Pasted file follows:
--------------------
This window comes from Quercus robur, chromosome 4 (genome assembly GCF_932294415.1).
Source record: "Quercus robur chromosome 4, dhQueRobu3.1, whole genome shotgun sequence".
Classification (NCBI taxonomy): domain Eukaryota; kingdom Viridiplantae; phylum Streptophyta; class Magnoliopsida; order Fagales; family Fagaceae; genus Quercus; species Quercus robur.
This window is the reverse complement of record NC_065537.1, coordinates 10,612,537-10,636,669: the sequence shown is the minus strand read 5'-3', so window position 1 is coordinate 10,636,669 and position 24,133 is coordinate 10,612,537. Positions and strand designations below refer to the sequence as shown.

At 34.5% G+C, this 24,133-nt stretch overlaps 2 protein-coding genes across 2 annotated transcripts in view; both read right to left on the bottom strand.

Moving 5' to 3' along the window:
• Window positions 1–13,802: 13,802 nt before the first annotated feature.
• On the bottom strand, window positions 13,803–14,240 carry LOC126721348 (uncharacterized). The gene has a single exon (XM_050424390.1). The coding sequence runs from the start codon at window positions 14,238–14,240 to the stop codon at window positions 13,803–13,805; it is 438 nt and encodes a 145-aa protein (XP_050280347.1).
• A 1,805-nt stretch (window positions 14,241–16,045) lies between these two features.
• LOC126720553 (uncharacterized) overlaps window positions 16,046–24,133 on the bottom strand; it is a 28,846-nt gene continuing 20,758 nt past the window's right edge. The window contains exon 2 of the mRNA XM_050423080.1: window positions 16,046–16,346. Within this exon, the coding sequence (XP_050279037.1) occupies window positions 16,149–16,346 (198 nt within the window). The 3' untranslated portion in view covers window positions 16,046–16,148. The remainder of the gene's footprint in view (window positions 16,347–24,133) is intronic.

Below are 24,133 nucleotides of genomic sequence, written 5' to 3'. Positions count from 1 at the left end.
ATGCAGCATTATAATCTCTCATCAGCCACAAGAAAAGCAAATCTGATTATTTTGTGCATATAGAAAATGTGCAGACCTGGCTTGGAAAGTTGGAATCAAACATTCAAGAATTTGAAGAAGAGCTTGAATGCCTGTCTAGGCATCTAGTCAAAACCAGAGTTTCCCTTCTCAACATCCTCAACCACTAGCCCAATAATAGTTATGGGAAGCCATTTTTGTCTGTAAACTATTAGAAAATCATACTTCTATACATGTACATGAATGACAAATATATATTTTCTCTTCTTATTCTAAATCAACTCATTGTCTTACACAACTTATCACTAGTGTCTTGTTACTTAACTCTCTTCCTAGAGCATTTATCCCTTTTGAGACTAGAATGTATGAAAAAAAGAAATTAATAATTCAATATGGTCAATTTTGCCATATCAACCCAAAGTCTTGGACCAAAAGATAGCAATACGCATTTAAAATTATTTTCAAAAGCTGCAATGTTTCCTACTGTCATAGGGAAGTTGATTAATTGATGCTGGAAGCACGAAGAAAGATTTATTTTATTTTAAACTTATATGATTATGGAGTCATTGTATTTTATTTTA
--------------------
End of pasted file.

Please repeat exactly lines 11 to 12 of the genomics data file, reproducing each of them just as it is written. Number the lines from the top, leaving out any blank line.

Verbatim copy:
Below are 24,133 nucleotides of genomic sequence, written 5' to 3'. Positions count from 1 at the left end.
ATGCAGCATTATAATCTCTCATCAGCCACAAGAAAAGCAAATCTGATTATTTTGTGCATATAGAAAATGTGCAGACCTGGCTTGGAAAGTTGGAATCAAACATTCAAGAATTTGAAGAAGAGCTTGAATGCCTGTCTAGGCATCTAGTCAAAACCAGAGTTTCCCTTCTCAACATCCTCAACCACTAGCCCAATAATAGTTATGGGAAGCCATTTTTGTCTGTAAACTATTAGAAAATCATACTTCTATACATGTACATGAATGACAAATATATATTTTCTCTTCTTATTCTAAATCAACTCATTGTCTTACACAACTTATCACTAGTGTCTTGTTACTTAACTCTCTTCCTAGAGCATTTATCCCTTTTGAGACTAGAATGTATGAAAAAAAGAAATTAATAATTCAATATGGTCAATTTTGCCATATCAACCCAAAGTCTTGGACCAAAAGATAGCAATACGCATTTAAAATTATTTTCAAAAGCTGCAATGTTTCCTACTGTCATAGGGAAGTTGATTAATTGATGCTGGAAGCACGAAGAAAGATTTATTTTATTTTAAACTTATATGATTATGGAGTCATTGTATTTTATTTTA